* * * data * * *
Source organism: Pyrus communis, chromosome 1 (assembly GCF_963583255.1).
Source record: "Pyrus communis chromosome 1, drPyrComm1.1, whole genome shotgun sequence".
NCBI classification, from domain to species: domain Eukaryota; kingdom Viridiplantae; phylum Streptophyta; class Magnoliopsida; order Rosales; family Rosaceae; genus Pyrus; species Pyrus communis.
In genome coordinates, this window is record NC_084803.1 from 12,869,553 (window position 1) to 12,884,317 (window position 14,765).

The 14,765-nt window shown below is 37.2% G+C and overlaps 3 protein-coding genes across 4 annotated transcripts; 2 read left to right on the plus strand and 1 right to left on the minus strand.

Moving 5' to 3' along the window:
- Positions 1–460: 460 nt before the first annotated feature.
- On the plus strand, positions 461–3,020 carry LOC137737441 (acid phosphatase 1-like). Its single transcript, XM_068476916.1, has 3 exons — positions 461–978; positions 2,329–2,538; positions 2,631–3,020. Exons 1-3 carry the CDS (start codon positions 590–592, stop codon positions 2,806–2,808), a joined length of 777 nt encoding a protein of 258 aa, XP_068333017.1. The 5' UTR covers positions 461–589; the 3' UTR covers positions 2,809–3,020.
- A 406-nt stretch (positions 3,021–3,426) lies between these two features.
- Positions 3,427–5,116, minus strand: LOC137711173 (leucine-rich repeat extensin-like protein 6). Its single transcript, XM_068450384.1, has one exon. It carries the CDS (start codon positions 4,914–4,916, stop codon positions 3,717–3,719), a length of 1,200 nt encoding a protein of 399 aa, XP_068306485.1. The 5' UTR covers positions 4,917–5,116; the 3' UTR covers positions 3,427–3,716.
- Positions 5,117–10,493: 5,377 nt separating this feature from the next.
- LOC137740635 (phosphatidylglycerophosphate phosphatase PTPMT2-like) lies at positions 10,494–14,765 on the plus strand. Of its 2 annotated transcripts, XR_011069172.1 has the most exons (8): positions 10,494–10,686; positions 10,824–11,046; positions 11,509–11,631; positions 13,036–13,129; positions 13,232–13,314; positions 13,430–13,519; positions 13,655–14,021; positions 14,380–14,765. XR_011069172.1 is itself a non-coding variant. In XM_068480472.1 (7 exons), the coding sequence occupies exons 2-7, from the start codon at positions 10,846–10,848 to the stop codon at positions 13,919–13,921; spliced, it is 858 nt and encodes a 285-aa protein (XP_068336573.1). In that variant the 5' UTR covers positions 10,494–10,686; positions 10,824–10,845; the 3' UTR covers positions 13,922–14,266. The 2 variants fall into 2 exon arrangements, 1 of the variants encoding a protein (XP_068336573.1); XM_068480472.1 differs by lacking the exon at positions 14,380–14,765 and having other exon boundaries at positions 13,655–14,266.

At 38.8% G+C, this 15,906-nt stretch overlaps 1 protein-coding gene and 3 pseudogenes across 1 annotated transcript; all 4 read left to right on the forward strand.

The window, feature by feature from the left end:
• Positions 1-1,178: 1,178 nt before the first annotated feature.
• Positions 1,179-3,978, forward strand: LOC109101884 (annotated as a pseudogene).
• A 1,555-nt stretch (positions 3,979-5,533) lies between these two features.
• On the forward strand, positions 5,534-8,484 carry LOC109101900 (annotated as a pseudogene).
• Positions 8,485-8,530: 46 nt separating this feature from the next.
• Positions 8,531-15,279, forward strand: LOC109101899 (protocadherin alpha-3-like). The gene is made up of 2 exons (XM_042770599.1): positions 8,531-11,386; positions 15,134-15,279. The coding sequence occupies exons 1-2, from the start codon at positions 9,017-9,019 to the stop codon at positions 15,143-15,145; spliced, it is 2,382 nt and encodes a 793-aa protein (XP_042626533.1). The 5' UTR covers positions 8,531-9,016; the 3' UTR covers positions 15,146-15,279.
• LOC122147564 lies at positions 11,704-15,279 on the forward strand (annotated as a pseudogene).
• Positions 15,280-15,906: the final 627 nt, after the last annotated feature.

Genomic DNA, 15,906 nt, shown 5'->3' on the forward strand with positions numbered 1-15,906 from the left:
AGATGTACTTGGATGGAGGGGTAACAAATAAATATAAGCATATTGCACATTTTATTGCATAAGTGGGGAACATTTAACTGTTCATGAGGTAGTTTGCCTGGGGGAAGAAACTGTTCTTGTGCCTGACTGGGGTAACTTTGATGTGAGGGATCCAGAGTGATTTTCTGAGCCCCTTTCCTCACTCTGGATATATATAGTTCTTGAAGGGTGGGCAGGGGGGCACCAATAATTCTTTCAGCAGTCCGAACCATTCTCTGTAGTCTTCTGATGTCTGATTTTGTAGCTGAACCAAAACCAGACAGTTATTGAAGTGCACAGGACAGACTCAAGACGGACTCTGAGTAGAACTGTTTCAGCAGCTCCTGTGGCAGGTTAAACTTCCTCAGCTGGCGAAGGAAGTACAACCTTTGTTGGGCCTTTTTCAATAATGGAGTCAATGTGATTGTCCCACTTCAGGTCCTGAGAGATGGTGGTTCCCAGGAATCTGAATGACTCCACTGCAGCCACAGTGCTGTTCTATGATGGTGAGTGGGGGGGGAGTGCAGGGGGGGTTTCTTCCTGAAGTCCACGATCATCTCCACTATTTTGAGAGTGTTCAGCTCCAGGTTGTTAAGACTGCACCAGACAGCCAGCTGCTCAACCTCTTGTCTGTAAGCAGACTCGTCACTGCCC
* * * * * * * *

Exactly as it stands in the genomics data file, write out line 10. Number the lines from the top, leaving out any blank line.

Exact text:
- Positions 3,427–5,116, minus strand: LOC137711173 (leucine-rich repeat extensin-like protein 6). Its single transcript, XM_068450384.1, has one exon. It carries the CDS (start codon positions 4,914–4,916, stop codon positions 3,717–3,719), a length of 1,200 nt encoding a protein of 399 aa, XP_068306485.1. The 5' UTR covers positions 4,917–5,116; the 3' UTR covers positions 3,427–3,716.